CT scan shows posterior fossa asymmetry with underlying unilateral cerebellar hemisphere hypoplasia. [1],[2] When available, MRI angiography may demonstrate the vascular anomalies in the cerebellar and / or vertebral arteries in most of the patients. [2] In the present case, the child's symptoms were primarily due to the head injury, which responded well to conservative management; the cerebellar hypoplasia was an incidental finding.

 
   References Top

1.Mendelsohn DB, Hertzanu Y, Glass RB, Spiro F. Unilateral cerebellar hypoplasia. J Comput Assist Tomogr 1983;7:1077-8.  Back to cited text no. 1  [PUBMED]  
2.Granados-Alzamora V, Pascual-Pascual SI, Pascual-Castroviejo I. Unilateral cerebellar hypoplasia: An alteration of vascular origin? [Article in Spanish] Rev Neurol 2003;36:841-5.   Back to cited text no. 2    
3.Patel S, Barkovich AJ. Analysis and classification of cerebellar malformations. AJNR Am J Neuroradiol 2002;23:1074-87.  Back to cited text no. 3  [PUBMED]  [FULLTEXT]
4.Poretti A, Wolf NI, Boltshauser E. Differential diagnosis of cerebellar atrophy in childhood. Eur J Paediatr Neurol 2008;12:155-67.  Back to cited text no. 4  [PUBMED]  [FULLTEXT]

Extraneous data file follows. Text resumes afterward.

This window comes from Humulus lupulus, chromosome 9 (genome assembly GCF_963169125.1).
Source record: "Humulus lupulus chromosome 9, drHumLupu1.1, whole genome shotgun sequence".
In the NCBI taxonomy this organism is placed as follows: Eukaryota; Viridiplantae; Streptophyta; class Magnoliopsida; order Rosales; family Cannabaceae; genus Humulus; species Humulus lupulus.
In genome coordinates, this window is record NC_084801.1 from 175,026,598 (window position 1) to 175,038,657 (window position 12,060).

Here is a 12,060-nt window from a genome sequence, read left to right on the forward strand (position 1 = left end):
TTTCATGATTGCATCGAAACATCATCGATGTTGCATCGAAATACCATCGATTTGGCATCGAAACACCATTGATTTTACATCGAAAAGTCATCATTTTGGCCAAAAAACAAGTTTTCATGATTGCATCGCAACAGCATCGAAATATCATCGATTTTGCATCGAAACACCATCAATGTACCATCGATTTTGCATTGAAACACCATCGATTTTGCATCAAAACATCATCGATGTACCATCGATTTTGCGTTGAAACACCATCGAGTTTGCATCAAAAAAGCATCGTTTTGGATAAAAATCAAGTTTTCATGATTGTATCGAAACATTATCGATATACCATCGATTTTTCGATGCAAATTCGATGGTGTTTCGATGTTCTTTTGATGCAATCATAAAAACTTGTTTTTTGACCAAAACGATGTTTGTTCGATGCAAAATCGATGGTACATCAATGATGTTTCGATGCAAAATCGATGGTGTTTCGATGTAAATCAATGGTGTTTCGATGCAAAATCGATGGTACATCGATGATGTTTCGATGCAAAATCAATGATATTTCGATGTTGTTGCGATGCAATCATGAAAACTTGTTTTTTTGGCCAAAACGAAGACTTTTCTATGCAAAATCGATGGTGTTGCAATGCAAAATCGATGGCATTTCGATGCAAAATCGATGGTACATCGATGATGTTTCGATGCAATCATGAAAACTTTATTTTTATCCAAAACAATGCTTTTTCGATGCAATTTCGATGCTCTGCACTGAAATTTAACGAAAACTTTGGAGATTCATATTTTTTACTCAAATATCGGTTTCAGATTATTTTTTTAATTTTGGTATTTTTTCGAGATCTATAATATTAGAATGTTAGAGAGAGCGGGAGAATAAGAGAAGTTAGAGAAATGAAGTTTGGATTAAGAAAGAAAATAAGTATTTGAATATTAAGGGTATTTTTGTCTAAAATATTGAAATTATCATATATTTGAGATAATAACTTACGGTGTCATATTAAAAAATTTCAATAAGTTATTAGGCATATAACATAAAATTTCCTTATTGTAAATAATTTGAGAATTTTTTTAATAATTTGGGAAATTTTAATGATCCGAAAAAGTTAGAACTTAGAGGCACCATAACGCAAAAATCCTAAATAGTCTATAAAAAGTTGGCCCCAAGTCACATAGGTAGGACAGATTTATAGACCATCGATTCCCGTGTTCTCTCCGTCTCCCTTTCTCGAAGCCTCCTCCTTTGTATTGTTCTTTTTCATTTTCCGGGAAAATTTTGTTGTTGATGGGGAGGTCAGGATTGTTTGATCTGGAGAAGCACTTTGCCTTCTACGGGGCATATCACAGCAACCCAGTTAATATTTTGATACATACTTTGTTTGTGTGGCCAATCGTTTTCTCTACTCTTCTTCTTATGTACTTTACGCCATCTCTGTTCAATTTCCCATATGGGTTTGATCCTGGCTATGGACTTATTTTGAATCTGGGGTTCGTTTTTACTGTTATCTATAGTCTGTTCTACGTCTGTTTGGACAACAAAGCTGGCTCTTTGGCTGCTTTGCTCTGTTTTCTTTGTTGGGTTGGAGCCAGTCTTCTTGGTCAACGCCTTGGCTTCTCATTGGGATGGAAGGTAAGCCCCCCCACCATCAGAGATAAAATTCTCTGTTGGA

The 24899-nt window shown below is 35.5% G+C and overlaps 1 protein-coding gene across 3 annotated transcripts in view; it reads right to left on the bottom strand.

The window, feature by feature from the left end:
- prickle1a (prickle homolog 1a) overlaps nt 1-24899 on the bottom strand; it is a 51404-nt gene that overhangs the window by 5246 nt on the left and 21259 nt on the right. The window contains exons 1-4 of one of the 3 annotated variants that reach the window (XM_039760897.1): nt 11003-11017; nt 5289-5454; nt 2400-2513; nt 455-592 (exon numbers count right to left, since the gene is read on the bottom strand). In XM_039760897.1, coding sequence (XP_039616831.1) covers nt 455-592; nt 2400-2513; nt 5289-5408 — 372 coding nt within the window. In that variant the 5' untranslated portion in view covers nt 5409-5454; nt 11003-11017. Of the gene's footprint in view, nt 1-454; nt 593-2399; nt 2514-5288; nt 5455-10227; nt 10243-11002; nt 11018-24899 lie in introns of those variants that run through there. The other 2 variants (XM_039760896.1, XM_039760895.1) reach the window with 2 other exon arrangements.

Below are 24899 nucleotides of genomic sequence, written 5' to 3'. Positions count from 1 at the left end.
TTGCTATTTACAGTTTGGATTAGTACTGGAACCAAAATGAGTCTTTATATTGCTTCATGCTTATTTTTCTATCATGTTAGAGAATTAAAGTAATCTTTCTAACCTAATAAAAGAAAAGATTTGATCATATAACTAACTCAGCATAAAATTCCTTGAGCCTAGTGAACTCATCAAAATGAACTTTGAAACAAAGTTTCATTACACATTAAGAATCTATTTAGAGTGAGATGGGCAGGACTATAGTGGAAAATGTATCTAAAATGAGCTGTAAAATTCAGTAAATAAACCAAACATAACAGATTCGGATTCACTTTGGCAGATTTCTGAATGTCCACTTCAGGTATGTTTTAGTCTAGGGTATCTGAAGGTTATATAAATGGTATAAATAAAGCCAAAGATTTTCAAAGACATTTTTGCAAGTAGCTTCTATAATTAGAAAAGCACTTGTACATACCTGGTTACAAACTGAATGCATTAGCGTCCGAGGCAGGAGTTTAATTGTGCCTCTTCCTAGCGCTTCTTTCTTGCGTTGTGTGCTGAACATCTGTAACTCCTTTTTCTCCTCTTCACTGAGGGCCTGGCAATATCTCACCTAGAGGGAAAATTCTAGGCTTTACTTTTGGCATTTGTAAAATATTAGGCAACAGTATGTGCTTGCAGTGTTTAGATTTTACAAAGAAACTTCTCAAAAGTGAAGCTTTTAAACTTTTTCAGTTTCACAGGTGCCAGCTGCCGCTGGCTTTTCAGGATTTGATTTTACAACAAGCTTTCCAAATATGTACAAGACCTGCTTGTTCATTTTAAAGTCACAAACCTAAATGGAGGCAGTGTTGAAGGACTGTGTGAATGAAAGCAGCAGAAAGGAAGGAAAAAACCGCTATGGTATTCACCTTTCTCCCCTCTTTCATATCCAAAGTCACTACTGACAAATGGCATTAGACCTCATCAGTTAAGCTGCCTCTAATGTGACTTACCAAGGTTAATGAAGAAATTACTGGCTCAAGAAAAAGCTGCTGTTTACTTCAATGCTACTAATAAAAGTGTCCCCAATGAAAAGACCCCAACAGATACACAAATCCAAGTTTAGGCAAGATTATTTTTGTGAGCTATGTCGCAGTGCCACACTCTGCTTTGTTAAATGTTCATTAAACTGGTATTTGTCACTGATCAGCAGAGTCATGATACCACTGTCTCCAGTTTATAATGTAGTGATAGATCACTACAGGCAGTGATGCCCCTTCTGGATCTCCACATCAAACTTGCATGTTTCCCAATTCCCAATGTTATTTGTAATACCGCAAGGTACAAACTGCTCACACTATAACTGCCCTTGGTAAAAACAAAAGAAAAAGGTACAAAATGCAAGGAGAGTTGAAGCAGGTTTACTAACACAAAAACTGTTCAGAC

5.Le Strange E, Saeed N, Cowan FM, Edwards AD, Rutherford MA. MR imaging quantification of cerebellar growth following hypoxic-ischemic injury to the neonatal brain. AJNR Am J Neuroradiol 2004;25:463-8.  Back to cited text no. 5  [PUBMED]  [FULLTEXT]
6.Sargent MA, Poskitt KJ, Roland EH, Hill A, Hendson G. Cerebellar vermian atrophy after neonatal hypoxic-ischemic encephalopathy. AJNR Am J Neuroradiol 2004;25:1008-15.  Back to cited text no. 6  [PUBMED]  [FULLTEXT]
7.Barkovich AJ. Genetic mutations with somatic mosaicism may be another possible cause. In Pediatric Neuroimaging. Philadelphia, USA: Lippincott Williams and Wilkins; 2005. p. 390-1.  Back to cited text no. 7    
8.Simon M, Kafritsas D. Unilateral cerebellar hypoplasia. Clin Neuropathol 1992;11:71-3.  Back to cited text no. 8  [PUBMED]  

Top
Correspondence Address:
Amit Agrawal
Division of Neurosurgery, Datta Meghe Institute of Medical Sciences, Sawangi, Meghe, Wardha- 442 004, Maharashtra
India
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Source of Support: None, Conflict of Interest: None


DOI: 10.4103/0971-3026.50838

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    Figures

  [Figure 1], [Figure 2]

This article has been cited by
1 Fetal MRI and antenatal diagnosis of unilateral cerebellar hypoplasia
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[Pubmed] | [DOI]



 

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    Abstract
    Introduction
    Case Report
    Discussion
    References
    Article Figures